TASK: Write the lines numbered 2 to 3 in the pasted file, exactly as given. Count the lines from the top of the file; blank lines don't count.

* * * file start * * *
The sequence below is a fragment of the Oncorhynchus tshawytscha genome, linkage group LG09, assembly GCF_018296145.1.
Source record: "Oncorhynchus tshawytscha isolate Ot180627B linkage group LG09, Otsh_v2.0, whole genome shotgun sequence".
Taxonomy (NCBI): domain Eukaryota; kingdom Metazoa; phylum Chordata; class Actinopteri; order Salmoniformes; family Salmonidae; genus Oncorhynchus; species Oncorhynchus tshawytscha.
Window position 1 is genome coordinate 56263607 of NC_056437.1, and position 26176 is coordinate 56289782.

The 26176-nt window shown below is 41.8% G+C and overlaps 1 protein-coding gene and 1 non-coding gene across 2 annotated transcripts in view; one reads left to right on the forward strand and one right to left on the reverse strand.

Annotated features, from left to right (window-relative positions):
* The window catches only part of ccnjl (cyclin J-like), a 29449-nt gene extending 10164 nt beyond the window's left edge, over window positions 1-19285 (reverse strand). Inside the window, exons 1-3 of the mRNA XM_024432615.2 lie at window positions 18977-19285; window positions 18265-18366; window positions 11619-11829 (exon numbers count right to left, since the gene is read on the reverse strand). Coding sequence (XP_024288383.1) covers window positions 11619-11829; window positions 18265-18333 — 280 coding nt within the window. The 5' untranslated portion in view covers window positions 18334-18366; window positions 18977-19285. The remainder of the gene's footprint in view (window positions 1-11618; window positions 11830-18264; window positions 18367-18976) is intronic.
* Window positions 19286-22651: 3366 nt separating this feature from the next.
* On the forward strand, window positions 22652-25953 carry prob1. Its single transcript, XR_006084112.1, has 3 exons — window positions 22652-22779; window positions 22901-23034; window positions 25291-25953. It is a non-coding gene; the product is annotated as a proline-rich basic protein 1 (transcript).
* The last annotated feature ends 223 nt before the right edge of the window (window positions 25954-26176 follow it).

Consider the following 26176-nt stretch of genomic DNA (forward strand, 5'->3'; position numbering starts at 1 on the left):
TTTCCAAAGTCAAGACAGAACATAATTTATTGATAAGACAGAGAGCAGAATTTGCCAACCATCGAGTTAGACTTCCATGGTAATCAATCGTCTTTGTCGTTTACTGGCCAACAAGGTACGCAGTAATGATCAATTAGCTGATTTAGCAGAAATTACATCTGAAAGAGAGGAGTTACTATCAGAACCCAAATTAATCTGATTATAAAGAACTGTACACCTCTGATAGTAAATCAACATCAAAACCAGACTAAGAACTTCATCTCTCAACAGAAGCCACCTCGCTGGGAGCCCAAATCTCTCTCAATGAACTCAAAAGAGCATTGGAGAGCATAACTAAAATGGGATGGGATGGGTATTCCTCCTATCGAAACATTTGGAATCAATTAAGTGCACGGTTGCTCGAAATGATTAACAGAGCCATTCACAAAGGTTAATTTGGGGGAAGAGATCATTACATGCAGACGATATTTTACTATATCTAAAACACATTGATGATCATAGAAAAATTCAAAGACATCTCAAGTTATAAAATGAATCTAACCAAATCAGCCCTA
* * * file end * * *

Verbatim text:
Source record: "Oncorhynchus tshawytscha isolate Ot180627B linkage group LG09, Otsh_v2.0, whole genome shotgun sequence".
Taxonomy (NCBI): domain Eukaryota; kingdom Metazoa; phylum Chordata; class Actinopteri; order Salmoniformes; family Salmonidae; genus Oncorhynchus; species Oncorhynchus tshawytscha.